Directory Journal

Directory Journal was evaluated for Web Directory Reviews Org on June 10 and June 11, 2014.


Established in 2007, Directory Journal has been in our top ten since the first quarter of 2013, when we first began conducting directory reviews. It was our #9 directory during the first quarter of last year, #5 in the second and third, #4 in the fourth, and our #1 directory in the first quarter of 2014.

Whenever a directory makes it into our top ten, it is included in the reviews that we do the following quarter, so half of the directories that we review each quarter are (usually) being reviewed for the first time, while the others consist of our top ten from the previous quarter. At some point, I might change that but this is the way that it's been done for the past six quarters.

The Majestic SEO Trust Flow for Directory Journal is 44, while its Citation Flow is 39. Its Moz Domain Authority is 56/100, and the Page Authority of its index page is 64/100, its Page MozRank is 6.04 and its Page MozTrust is 6.26. I no longer report Google PageRank or Alexa Traffic Rank because the one has been deprecated, and is seldom updated, while the other is too easily manipulated to mean much of anything.

Submission fees are $59.95 per year or a one-time payment of $159.95 for a regular listing, or $99.95 per year or $249.95, as a one-time payment, for a featured listing. Regular listings may include up to three deep links, while up to five can be included with a featured listing.

The reviews that I do for Web Directory Reviews Org are conducted from the perspective of a directory user rather than site submitter or search engine professional. From that perspective, each directory is evaluated in five areas: aesthetics (10%), content (25%), intuitiveness (20%), quality (20%), and usefulness (25%). In addition, up to five extra points may be added for content not generally seen in web directories or for useful features not covered elsewhere. There is considerable overlap in some of these areas.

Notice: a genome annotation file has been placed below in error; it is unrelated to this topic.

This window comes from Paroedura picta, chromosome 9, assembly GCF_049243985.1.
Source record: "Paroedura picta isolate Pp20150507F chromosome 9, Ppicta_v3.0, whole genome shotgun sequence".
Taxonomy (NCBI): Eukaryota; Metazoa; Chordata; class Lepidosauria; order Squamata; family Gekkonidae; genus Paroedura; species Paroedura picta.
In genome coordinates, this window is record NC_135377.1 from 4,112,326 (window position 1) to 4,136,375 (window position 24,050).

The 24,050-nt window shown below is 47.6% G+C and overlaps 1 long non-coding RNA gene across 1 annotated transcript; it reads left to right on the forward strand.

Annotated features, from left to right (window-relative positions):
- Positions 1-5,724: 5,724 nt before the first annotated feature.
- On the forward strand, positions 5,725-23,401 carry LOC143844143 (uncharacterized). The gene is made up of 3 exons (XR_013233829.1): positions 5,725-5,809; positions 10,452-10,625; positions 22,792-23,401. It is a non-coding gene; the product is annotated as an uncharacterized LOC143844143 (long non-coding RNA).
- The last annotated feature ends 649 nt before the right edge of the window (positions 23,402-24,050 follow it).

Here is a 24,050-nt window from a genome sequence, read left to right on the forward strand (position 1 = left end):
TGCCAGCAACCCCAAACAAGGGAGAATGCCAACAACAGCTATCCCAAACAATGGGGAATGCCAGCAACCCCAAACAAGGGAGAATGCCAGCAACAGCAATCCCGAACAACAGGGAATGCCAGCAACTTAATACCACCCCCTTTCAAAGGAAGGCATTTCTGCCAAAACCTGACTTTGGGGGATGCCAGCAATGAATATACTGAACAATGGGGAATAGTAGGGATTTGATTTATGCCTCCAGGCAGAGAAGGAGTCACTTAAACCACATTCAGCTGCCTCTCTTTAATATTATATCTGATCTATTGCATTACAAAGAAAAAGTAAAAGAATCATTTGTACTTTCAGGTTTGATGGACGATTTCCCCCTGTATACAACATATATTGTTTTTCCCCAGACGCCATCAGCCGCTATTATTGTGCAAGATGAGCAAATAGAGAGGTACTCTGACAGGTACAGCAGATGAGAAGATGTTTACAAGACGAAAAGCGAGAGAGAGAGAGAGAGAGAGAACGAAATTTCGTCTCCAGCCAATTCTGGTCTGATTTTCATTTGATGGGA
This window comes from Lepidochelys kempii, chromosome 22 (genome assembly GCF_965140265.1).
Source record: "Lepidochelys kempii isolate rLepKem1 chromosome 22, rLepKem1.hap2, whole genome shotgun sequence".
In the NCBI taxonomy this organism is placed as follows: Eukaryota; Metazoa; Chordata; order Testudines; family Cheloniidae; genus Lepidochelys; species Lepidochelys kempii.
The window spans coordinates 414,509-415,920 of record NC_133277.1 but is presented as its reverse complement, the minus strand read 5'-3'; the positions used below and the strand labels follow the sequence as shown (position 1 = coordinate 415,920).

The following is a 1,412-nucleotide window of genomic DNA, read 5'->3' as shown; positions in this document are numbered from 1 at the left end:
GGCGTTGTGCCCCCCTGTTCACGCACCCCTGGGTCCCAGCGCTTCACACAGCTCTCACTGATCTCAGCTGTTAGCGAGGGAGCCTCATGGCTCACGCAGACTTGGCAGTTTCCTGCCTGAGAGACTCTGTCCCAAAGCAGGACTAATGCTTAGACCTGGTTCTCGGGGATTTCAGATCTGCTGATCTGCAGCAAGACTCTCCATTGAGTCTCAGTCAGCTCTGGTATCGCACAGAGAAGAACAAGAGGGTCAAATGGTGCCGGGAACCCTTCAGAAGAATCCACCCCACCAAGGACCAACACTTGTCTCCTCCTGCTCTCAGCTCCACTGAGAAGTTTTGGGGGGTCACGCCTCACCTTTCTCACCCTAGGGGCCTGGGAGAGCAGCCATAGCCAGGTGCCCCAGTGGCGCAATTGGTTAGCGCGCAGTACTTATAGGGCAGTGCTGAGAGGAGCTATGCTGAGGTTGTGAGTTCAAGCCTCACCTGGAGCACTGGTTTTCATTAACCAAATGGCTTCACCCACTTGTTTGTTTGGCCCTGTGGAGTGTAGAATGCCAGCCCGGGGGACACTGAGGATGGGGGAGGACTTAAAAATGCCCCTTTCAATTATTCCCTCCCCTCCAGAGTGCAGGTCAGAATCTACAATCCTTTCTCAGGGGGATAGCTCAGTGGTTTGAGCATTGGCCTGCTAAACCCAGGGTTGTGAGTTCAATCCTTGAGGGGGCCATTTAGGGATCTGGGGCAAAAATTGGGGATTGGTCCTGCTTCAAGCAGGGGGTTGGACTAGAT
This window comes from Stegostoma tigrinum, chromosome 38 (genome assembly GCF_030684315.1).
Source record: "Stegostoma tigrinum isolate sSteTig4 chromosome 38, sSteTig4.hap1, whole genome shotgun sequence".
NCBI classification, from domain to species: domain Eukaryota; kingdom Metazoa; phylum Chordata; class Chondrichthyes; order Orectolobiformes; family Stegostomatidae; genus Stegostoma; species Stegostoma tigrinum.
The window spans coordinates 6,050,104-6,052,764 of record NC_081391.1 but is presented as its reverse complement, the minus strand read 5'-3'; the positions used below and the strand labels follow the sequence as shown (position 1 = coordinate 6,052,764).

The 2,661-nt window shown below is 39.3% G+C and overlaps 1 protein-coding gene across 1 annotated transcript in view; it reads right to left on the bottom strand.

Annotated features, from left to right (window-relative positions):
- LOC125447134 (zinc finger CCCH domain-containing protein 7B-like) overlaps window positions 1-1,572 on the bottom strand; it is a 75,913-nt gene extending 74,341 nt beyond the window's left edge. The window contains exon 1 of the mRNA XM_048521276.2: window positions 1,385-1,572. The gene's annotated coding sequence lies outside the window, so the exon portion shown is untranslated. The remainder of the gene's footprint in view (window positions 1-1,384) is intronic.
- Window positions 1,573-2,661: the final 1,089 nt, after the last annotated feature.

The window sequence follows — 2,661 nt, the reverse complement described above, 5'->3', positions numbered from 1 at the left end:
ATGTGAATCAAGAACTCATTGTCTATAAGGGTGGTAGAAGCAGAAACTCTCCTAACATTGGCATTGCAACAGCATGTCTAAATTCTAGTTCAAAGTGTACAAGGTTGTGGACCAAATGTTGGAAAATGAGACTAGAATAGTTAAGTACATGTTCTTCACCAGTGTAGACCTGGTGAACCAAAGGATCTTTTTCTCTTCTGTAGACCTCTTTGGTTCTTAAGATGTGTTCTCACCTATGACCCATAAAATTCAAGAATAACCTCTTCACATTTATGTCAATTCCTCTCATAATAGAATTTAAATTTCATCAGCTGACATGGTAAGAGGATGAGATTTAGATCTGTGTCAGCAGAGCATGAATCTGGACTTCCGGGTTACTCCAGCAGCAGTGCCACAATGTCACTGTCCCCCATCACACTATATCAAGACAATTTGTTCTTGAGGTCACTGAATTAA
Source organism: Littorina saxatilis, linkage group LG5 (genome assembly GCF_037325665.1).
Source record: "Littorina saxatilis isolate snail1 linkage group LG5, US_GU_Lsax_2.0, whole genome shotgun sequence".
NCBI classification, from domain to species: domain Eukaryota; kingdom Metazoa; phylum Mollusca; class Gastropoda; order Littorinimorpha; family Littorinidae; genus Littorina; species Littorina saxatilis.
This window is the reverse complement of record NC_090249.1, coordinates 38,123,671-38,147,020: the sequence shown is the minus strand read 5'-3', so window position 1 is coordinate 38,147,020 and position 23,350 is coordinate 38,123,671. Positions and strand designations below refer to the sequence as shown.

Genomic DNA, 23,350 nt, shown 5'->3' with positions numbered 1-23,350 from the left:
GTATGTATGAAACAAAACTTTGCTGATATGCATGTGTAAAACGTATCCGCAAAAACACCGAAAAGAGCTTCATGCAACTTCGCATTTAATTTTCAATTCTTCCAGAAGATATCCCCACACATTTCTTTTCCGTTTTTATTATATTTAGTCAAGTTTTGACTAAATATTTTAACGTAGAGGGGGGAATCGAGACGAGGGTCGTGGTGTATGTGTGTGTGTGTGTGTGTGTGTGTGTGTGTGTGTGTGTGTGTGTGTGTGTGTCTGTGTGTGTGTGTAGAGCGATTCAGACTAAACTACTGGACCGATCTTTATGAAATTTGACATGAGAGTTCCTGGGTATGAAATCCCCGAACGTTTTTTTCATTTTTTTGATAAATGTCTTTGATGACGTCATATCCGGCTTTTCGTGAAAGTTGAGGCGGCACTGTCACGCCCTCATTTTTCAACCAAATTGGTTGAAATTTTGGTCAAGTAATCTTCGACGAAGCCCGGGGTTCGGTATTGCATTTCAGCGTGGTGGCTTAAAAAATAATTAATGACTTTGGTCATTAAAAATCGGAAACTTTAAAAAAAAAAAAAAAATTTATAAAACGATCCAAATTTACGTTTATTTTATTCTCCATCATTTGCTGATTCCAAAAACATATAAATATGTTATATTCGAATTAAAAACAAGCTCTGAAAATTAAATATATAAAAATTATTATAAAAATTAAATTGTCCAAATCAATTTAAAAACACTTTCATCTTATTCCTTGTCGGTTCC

Some changes are made in the evaluation criteria between quarters, so a directory will not necessarily score the same from one quarter to another. Additionally, since I am a human being rather than an algorithm, my opinions might change slightly from one quarter to another.

Aesthetics - 7/10

My initial impression of the index page of Directory Journal is that it is a bit busier than I like, and that it looks like there is a lot of advertising. As a rule of thumb, I prefer that the index page be entirely above the fold. Of course, I violate this rule myself, in my directory of directories.

However, while there is vertical scrolling in Directory Journal's index page, it is not necessary to look beneath the fold for the directory's main menu, and its advertising is to first-party products, or to internal pages of the Directory Journal site itself, which are, for all practical purposes, little more than navigational links.

Directory Journal's index page includes a header, navigational bar, and search field. Beneath that, nine top categories are highlighted, with a flat map of the world to its right, serving as an image map, and a starting point for the directory's regional categories.

Below the top categories links and image map is the directory's main menu: seventeen upper-level categories, arranged in two columns of six, and one of five. Its upper-level categories are asymmetrical. Beneath that are links to several of the directory's internal pages, webmaster tools, blogs, etc.

Its internal pages are attractive. Each category has a description, and site listings are separated from one another with a horizontal rule, providing a thematic break.

Content - 22/25

As a tool in determining the amount of content that a web directory has, I scan each directory that I am going to review with a program called Scrutiny, which tells me the number of links that are found in a domain, as well as flagging those that it determines to be bad, for whatever reason.